May 19 2013 Latest news:
By Emma Brennan
Monday, March 11, 2013
A DAIRY farmer is lucky to be alive after he was attacked by one of his herd.
The incident happened in the farmyard at High Post Farm in Hurdle Drove near West Row on Friday evening.
The 52-year-old man slipped and fell and was subsequently attacked by the cow, which was protecting its calf.
He suffered severe chest injuries and suspected internal bleeding and was taken to West Suffolk Hospital for treatment.
Three medical units attended the incident. First on the scene was emergency medical charity, Suffolk Accident Rescue Service (SARS), which was called to the property around 5.40pm.
Volunteer doctor, Andy Mason, who treated the farmer at the scene, said attacks by cows were not rare. He had attended two similar incidents during his career and both of the other victims had died as a result of the attacks.
He said: “The West Row farmer slipped, fell on the ground and then the cow carried out a sustained attack on him after he had fallen. When a cow has a calf at foot, it will become more aggressive. They are very protective of their calves so if they see a threat, they will attack.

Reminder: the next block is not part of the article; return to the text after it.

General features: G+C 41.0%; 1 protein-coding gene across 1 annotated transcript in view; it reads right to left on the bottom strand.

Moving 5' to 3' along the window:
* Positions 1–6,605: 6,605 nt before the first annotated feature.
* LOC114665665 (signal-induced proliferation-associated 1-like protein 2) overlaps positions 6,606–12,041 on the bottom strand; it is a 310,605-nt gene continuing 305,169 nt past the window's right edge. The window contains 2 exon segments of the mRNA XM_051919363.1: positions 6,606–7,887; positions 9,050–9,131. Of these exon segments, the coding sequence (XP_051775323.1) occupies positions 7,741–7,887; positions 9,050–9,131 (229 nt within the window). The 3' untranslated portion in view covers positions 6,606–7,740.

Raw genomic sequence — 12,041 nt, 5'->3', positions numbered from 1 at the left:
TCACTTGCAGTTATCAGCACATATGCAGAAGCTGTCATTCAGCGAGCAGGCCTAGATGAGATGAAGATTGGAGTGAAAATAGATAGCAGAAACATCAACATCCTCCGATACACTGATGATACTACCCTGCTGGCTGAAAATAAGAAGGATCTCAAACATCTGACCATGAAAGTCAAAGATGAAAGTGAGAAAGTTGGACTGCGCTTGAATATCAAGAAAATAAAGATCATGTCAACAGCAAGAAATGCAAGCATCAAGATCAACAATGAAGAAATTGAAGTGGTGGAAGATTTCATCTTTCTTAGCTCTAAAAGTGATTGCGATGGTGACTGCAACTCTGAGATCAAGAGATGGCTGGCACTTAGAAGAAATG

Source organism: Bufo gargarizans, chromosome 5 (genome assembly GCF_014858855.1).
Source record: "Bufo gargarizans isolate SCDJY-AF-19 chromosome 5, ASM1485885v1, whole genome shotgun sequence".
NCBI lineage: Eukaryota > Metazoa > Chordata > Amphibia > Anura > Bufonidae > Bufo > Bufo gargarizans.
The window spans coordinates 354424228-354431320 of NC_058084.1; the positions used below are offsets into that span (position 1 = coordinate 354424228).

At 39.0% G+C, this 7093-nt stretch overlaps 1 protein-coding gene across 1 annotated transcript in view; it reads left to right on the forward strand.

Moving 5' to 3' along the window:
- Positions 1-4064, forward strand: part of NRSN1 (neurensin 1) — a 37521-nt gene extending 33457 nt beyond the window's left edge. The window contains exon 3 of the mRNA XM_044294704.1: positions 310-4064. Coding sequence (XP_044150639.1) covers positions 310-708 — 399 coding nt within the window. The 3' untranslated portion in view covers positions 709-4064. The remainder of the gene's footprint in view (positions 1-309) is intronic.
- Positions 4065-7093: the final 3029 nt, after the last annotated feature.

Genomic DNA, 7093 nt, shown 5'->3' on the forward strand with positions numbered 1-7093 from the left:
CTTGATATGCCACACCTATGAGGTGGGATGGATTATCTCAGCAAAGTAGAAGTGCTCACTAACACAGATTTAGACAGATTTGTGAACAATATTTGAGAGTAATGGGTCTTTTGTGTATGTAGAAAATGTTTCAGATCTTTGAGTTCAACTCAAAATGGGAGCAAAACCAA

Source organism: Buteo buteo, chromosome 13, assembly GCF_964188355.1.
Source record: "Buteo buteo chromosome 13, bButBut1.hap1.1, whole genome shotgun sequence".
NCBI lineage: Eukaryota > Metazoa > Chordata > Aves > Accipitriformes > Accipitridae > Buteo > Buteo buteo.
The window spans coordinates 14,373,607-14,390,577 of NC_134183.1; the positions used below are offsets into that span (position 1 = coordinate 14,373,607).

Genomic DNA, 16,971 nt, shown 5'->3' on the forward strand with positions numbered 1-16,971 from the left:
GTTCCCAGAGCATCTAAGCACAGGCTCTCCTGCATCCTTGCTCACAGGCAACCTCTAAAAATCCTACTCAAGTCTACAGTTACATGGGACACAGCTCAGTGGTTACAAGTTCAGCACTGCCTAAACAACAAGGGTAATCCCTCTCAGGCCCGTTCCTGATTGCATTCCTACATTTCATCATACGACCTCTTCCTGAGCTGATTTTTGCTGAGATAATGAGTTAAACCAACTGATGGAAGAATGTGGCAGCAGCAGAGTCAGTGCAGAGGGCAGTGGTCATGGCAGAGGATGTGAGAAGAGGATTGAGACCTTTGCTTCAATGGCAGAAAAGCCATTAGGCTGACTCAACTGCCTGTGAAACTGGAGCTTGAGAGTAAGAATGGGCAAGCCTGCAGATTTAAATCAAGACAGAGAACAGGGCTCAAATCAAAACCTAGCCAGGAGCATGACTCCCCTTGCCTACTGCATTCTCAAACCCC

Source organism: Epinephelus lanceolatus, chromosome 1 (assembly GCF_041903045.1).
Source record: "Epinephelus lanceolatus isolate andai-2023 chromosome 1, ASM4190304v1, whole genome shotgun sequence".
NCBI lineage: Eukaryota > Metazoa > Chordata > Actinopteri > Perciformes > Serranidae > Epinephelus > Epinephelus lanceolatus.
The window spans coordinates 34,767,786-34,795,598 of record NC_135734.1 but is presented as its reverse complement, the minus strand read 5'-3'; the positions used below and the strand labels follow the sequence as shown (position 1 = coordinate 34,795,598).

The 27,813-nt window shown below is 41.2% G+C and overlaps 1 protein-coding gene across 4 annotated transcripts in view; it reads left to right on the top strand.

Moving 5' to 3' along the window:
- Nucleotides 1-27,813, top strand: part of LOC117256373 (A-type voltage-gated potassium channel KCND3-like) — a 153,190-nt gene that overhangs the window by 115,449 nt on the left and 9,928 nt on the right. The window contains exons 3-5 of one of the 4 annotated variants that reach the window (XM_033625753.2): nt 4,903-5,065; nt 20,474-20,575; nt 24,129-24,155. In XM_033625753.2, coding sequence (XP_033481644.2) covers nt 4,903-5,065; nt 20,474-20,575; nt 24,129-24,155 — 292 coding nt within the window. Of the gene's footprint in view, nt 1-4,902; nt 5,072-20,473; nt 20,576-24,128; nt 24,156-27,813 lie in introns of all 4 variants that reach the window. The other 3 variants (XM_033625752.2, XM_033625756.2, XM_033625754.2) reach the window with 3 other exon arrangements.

“They will usually get down and try to roll on people, and as most of them weigh up to a tonne, that can create devastating injuries. They also get down on their knees and start butting with their heads, which can cause severe injuries because the head of a cow is very heavy.”
Following the attack the farmer managed to get back to his house but collapsed shortly after. A rapid response vehicle from Ely and an ambulance were also sent to the farm.
Dr Mason continued: “I gave him some special treatment to limit the amount of internal bleeding and to stabilise him. He was then taken to West Suffolk Hospital by ambulance for further treatment.”
According to Dr Mason, more people in the UK are killed by cows than by bulls. He advised walkers to be vigilant if they encountered the animals with calves. He added: “If you are walking through a field with a dog and you see a cow with a calf at foot, the cow is likely to see the dog as a threat but will go for you instead if you are holding the dog on a lead.
“The best advice is to let the dog go. Dogs generally run off and are fine.
“I would like to reiterate that it is not rare for a cow to attack if it feels that its calf is threatened.”